This is an article about the boring process of running javac on Java source files to obtain Java class files. It explains that it's not so simple (when you come down to it, it's actually pretty complicated), what has been done to make it seem simple and what, in my opinion, should be done instead.
So, what's so complicated about running javac ? Well, making class files may be the most obvious part of a Java build, but it's rarely the only one. In my experience (which is admittedly limited, but I did work on more than one Java project), Java projects are typically multi-language: more often than not, there's some legacy library which must be accessed through native code, a CORBA IDL interface to be implemented, an XML DTD to conform to and so on.There are many code generators producing Java, and therefore much code to be generated before compilation; and when the class files are compiled, they must be packaged into jar s (which may need to be signed), and then there's no limit to how complicated you want your automated testing to be. I subscribe to the adage that "the program that has not been tested does not work", and even if you don't, reflect on the dynamic nature of Java (runtime checks for null pointers, casts and so on) and ask yourself whether you really want your users to be the first running your code... And if you want to test what is delivered (as opposed to some other, quite similar code), you need version control, and that should also mesh with your build. Builds are hard, and Java builds are harder than average.
Of course, if a build does a lot of things, it shouldn't do them every time. Not only do I not want to run integration tests every time I change a line - I don't even want to package the jar s. I want to run the unit tests early and often and they must use class files corresponding to my source files. Therefore the build must figure out what needs to be updated (whether it's one class file, or every class using a changed constant) and build that and no more. In other words, a serious build for Java applications must understand Java dependencies. That is the problem; let's look at some existing solutions.
The most common answer I get when asking about a project build is, I'm sorry to admit, "Why don't you just use JBuilder?" - so my answer is practiced by now: JBuilder doesn't scale. I believe (I didn't try) that it may be useful for a home-based individual developer, but an environment which does not handle multiple languages, multiple users and variant (at least unit test vs. delivery) builds is simply not good enough for production work. That should not be taken as criticism of JBuilder (in fact, I'm told that some of its more irritating limitations have been fixed in latest versions), but rather as a criticism of "visual" environments in general. Large-scale software development requires programmable tools, going beyond "what you see is all you get".
And indeed there are programmable build tools. The problem of dependency management has been recognized (and solved) long ago, and its solution is now a de-facto standard build tool: make. From a popular manual [ make ]: "The make utility automatically determines which pieces of a large program needs to be recompiled, and issues commands to recompile them."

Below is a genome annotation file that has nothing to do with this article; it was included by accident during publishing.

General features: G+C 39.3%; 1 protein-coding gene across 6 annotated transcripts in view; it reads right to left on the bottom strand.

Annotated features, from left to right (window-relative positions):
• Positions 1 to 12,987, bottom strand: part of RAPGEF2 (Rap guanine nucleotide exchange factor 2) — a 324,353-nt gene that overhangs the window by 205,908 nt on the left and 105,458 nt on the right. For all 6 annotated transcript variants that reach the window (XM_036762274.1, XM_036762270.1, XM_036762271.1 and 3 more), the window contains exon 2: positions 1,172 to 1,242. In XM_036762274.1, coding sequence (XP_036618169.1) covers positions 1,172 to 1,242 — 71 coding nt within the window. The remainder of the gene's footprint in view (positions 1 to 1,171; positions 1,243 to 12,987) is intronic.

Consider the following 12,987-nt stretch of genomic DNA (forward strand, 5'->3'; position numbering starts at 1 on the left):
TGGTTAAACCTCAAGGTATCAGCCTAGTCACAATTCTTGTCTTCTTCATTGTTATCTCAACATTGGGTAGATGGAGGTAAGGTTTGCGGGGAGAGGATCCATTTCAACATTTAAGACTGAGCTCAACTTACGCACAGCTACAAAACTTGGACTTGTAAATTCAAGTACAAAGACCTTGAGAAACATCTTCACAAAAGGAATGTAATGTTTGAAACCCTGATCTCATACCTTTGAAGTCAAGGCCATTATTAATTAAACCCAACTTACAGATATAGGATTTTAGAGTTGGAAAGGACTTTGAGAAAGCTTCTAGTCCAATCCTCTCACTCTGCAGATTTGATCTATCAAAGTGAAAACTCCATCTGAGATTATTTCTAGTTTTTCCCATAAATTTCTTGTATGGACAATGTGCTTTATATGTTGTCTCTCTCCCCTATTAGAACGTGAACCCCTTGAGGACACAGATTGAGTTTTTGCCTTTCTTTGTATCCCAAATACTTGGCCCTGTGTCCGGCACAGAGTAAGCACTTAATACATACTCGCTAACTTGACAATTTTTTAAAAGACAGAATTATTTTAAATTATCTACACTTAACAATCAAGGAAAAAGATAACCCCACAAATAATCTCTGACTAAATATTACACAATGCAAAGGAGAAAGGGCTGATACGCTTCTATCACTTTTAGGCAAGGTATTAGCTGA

It would be perfect, if only it were true... Standard make does not automatically handle dependencies (not beyond "$NAME.o always depends on $NAME.c"), and in consequence, projects using make either generate most of the content of their makefiles by various add-ons (either make extensions, or external programs), or just ignore the problem and build from scratch every once in a while to flush the bugs out. A good overview of make problems can be found (perhaps unsurprisingly) in the documentation of an alternative build tool [ CONS ].
And if the general problems of make weren't enough to look for alternatives, there are also Java-specific ones: make 's build model is based on C compilation (source files are compiled to object files, which are linked to make an executable), but Java doesn't work that way. Multiple class files can be generated from a single source, circular dependencies are quite common and the generation of jar s is strictly optional.
Considering that the purpose of dependency analysis is to minimize compilation time, it is worth noting that javac is very slow to start up. For a few simple classes, it may not pay to check dependencies at all - the startup time (or perhaps it is time javac itself spends checking dependencies - see below) dwarfs time actually spent compiling, and so it saves practically no time to compile just part of the project.
On the other hand, there clearly are projects big enough that javac should not compile all their sources, every time - there's no justification for build times going up linearly with the size of the project. In theory, javac could handle dependency management internally. In practice, that functionality (the -depend flag of javac ) existed in early versions of Sun's JDK, but it has been dropped in Java 2, and javac now recompiles only direct out-of-date dependencies, when their sources happen to be found on sourcepath or classpath . Sourcepath at least is an explicit command-line argument, but the recompilation of source files on classpath cannot even be turned off... Make has a particular problem with this "feature", because make builds normally create derived files in the same directory where the source is, and since javac must be able to find the class files (to compile other sources depending on them), it also checks the sources even when it shouldn't.
So, if the current solutions are unsatisfactory, what should be done instead?
I believe that a Java-aware build tool should have languagespecific support (not only for Java, but for multiple languages - at least C/C++) and that the support should be comprehensive.